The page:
message want to install a dedicated circuit for a Miller stick welder. The> front of the welder says it pulls 47.5 amps, and I've been recommended> to use a 60amp breaker at my main panel. I've read some> posts/questions on the net similar to this, and I believe I need to> use 6-3 or 8-3 Romex wire. The distance from the main breaker panel> to the receptacle will be about 80-100 feet, and the welder has a 15ft> cable to plug into the receptacle. All I really plan to weld is 1"> and 2" square tubing and angle iron...nothing too heavy duty.>> If it is safe (and does not violate NEC), I will run the wiring from> the main panel into the attic and bracket it to the roof truss to run> across the attic. What I would like to know also is if it is> safe/legal to drop the 8-3 or 6-3 Romex through the eve of my house> and run it along the ceiling of my back porch into my garage. My> eves, porch ceiling, and garage wall are made of cedar. Will there be> a problem dropping running the cable this way, or should I drop it> down the side of the house (made of brick) and run it underground to> the garage?>> This job does not seem hard to do, but I want to do it right and more> important, SAFE. Any suggestions or recommendations would be greatly> appreciated.>> Thank you.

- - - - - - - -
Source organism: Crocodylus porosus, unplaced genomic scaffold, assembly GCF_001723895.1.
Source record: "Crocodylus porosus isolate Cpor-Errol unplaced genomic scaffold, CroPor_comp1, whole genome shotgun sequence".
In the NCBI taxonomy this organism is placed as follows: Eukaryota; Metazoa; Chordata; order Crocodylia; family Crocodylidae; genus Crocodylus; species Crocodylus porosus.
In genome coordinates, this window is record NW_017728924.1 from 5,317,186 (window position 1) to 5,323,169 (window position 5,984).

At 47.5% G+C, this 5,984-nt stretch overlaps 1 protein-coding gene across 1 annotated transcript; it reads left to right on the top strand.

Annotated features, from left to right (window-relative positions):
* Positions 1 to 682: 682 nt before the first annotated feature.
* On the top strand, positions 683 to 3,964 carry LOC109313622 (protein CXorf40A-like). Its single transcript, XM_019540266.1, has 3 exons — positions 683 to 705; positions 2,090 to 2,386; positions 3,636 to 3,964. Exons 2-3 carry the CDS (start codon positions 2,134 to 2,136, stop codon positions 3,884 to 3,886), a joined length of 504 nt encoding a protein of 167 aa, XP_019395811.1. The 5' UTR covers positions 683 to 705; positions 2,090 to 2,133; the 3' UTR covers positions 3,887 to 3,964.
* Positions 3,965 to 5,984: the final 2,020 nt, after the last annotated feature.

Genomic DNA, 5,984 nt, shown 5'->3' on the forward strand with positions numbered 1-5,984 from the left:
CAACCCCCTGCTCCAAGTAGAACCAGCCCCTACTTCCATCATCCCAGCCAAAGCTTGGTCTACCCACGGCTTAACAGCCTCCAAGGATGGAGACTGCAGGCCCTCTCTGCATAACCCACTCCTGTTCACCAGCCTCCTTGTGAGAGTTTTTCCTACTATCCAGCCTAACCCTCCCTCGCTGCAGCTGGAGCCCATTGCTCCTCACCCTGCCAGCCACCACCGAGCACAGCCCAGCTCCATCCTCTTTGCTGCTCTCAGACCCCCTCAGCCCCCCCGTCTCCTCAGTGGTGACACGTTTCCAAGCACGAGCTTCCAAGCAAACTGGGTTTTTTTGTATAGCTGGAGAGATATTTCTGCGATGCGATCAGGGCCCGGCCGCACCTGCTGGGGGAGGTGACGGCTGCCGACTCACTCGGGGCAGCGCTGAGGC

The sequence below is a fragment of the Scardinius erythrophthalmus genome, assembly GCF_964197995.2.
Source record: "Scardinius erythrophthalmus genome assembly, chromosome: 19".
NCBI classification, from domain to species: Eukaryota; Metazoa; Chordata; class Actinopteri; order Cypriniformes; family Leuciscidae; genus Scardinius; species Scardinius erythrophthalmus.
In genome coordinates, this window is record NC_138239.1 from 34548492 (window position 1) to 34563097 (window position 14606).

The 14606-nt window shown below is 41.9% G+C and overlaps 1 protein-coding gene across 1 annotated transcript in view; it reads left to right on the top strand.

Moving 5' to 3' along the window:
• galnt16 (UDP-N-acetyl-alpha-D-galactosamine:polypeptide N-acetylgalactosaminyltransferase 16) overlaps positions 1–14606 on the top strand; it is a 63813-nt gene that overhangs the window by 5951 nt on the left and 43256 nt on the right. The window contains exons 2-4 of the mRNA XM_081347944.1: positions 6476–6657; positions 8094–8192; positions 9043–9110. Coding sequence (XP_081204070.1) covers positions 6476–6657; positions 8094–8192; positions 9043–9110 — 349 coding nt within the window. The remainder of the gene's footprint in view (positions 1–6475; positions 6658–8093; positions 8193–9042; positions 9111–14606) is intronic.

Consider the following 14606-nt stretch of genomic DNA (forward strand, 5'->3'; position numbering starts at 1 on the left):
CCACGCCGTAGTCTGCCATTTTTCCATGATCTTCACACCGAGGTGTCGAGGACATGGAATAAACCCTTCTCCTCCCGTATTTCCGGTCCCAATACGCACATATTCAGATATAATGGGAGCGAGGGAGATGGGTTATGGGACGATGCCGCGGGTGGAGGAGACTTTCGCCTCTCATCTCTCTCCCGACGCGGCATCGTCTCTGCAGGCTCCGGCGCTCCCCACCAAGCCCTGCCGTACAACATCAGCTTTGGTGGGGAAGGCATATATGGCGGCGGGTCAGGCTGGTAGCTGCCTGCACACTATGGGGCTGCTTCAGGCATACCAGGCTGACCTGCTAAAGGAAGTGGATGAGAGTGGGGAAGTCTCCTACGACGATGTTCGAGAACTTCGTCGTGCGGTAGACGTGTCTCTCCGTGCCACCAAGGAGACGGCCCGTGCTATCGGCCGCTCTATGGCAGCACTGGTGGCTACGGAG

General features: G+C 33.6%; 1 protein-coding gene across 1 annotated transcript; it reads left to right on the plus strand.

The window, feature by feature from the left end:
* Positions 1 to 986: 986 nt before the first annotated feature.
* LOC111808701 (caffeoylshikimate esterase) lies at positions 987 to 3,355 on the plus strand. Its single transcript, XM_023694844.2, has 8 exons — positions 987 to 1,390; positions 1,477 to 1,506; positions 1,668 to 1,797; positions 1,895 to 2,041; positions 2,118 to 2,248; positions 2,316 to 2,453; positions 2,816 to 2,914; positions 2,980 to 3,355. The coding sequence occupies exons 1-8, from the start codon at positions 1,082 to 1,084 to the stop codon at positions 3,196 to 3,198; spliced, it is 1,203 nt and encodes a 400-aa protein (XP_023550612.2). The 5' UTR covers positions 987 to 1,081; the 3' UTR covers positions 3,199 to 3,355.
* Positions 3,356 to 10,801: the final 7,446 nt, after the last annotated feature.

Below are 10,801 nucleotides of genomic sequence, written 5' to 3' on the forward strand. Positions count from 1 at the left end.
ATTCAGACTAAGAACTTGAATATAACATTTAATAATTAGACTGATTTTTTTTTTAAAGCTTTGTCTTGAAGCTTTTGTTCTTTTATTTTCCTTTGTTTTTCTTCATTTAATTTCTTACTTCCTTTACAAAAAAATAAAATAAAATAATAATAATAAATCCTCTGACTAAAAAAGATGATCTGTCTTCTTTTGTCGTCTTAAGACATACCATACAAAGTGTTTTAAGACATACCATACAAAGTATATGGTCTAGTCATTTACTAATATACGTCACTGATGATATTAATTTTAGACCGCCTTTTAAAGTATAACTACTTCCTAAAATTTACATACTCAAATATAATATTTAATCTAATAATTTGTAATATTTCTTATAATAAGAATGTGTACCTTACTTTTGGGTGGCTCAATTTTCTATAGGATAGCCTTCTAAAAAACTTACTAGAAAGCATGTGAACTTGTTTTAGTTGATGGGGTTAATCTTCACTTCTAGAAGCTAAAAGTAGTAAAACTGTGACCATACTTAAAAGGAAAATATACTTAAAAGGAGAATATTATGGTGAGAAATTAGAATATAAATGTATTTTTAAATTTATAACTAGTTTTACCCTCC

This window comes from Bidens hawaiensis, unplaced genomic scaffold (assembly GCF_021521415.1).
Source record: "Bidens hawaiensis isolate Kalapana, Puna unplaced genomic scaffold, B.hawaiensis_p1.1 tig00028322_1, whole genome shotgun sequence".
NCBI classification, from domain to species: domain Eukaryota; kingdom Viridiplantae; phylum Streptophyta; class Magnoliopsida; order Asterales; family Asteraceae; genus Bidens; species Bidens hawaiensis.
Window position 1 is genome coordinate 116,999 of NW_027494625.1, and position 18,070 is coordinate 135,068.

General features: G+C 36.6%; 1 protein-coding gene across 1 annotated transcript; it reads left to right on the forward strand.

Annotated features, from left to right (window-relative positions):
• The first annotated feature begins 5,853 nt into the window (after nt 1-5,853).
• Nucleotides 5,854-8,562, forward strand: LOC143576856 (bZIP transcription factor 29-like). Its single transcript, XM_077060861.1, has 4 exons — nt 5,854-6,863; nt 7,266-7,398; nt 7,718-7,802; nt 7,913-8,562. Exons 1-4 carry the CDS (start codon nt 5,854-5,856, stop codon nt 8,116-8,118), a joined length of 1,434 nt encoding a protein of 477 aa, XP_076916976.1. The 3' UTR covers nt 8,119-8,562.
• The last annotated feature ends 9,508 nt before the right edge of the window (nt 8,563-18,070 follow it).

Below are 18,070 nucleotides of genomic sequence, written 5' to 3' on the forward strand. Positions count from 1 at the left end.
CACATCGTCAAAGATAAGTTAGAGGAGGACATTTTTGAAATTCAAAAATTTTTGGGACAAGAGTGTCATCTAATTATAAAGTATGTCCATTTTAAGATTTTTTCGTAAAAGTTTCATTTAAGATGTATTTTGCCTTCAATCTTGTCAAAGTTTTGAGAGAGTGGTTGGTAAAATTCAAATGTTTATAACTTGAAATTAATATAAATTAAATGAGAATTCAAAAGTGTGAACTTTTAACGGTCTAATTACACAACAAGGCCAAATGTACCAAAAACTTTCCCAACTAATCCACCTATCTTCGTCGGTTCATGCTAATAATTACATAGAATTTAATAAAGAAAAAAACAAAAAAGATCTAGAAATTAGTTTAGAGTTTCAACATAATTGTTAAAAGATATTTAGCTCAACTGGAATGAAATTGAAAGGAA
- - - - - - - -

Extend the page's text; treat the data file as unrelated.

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I've read three other replies and some pretty good advice was offered. At least check with a local electrician or the electrical inspector. However, one thing has not been mentioned - your home owner's insurance. The more professional, and safer, the job looks the less likely that your home owner's insurance will be canceled and/or converted to regular fire insurance. OTOH, if it appears you are starting a business in the yard the insurance could be canceled or adjusted anyway! You may want to discuss this with your insurance agent - if it is to be a business - and be sure you will be covered should something happen. If it is a hobby I don't think I'd worry about the insurance part, just be safe with your welding and keep a GOOD fire extinguisher, bucket of water or water hose close by for the unexpected.
Frank Johnson wrote: